Facebook Page
Twitter
RSS
All times are GMT -4. The time now is 23:58.
Results 1 to 5 of 5
  1. MHB Journeyman
    MHB Math Helper
    caffeinemachine's Avatar
    India
    Status
    Offline
    Join Date
    Mar 2012
    Location
    India
    Posts
    561
    Thanks
    450 times
    Thanked
    837 times
    #1
    Each of ten segments has integer length and each one's length is greater than 1cm and less than 55cm. Prove that you can select three sides of a triangle among the segments.

  2. MHB Journeyman
    Inactive Math Helper

    Status
    Offline
    Join Date
    Jan 2012
    Posts
    932
    Thanks
    344 times
    Thanked
    1039 times
    #2
    Quote Originally Posted by caffeinemachine View Post
    Each of ten segments has integer length and each one's length is greater than 1cm and less than 55cm. Prove that you can select three sides of a triangle among the segments.
    Is the wording right? It looks like you can relax the conditions to the lengths being greater than or equal 1cm and less than 55cm.

    CB

  3. MHB Journeyman
    MHB Math Helper
    caffeinemachine's Avatar
    India
    Status
    Offline
    Join Date
    Mar 2012
    Location
    India
    Posts
    561
    Thanks
    450 times
    Thanked
    837 times
    #3
    Quote Originally Posted by CaptainBlack View Post
    Is the wording right? It looks like you can relax the conditions to the lengths being greater than or equal 1cm and less than 55cm.

    CB
    I think you are right. I've taken this from a book and in the book they have the conditions I have posted.

  4. MHB Journeyman
    Inactive Math Helper

    Status
    Offline
    Join Date
    Jan 2012
    Posts
    932
    Thanks
    344 times
    Thanked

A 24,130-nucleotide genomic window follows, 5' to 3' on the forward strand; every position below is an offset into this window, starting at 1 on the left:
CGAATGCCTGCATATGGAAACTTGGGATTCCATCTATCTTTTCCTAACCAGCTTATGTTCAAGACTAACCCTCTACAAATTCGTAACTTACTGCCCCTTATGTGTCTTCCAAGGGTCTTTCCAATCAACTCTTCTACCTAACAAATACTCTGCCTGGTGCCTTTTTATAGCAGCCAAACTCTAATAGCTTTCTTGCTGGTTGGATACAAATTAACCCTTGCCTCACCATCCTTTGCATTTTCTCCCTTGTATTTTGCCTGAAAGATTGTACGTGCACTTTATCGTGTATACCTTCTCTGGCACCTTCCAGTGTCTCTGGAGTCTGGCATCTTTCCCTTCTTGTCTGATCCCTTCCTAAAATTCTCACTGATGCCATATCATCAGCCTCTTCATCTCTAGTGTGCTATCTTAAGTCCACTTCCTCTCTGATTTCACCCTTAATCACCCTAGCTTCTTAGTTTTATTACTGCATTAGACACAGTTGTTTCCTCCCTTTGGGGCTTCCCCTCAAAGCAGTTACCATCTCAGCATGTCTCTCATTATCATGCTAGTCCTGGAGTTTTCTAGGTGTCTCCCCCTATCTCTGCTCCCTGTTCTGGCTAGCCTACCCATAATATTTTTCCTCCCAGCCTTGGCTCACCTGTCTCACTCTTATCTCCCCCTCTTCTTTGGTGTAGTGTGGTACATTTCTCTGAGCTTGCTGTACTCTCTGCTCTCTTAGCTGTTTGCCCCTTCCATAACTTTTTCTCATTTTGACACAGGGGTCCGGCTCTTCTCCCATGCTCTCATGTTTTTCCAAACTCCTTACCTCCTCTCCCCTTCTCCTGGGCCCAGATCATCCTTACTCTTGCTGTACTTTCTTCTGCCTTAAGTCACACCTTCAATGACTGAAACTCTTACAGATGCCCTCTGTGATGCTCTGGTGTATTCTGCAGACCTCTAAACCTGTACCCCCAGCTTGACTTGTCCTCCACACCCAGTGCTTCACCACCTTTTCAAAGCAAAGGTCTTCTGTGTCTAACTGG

1039 times
    #4
    Quote Originally Posted by caffeinemachine View Post
    I think you are right. I've taken this from a book and in the book they have the conditions I have posted.
    Sorting the lengths into non-decreasing order, and assume that the claim is false, then the ordered sequence of lengths is a super Fibonacci sequence, meaning that:

    \[ l_{k} \ge l_{k-1}+l_{k-2}, k=3, .., 10 \]

    Thus the set of lengths which has the smallest maximum value such that three may not be selected to form a triangle is the Fibonacci sequence, but then \(l_{10}\ge 55\), a contradiction.

    (note I regard the degenerate triangle with two zero angles as a non-triangle, the argument is easily modified if you want this to count as a triangle)

    CB
    Last edited by CaptainBlack; March 23rd, 2012 at 15:57. Reason: fix LaTeX

  5. MHB Journeyman
    MHB Math Helper
    caffeinemachine's Avatar
    India
    Status
    Offline
    Join Date
    Mar 2012
    Location
    India
    Posts
    561
    Thanks
    450 times
    Thanked
    837 times
    #5
    Quote Originally Posted by CaptainBlack View Post
    Sorting the lengths into non-decreasing order, and assume that the claim is false, then the ordered sequence of lengths is a super Fibonacci sequence, meaning that:

    \[ l_{k} \ge l_{k-1}+l_{k-2}, k=3, .., 10 \]

    Thus the set of lengths which has the smallest maximum value such that three may not be selected to form a triangle is the Fibonacci sequence, but then \(l_10\ge 55\), a contradiction.

    (note I regard the degenerate triangle with two zero angles as a non-triangle, the argument is easily modified if you want this to count as a triangle)

    CB
    Nice.

Similar Threads

  1. The set of piecewise continuous functions form a Banach space?
    By bkarpuz in forum Topology and Advanced Geometry
    Replies: 6
    Last Post: September 17th, 2013, 08:06
  2. trig108's Question form Math Help Forum
    By Sudharaka in forum Questions from Other Sites
    Replies: 0
    Last Post: June 16th, 2012, 22:27
  3. fixed point. continuos function from a triangle to a triangle.
    By caffeinemachine in forum Topology and Advanced Geometry
    Replies: 1
    Last Post: May 2nd, 2012, 14:24
  4. Find principal value in a+ib form.
    By GaryBenton in forum Analysis
    Replies: 6
    Last Post: February 8th, 2012, 18:58
  5. No. of ways to form a number
    By Punch in forum Discrete Mathematics, Set Theory, and Logic
    Replies: 4
    Last Post: February 4th, 2012, 09:04

Posting Permissions

  • You may not post new threads
  • You may not post replies
  • You may not post attachments
  • You may not edit your posts
  •  
Math Help Boards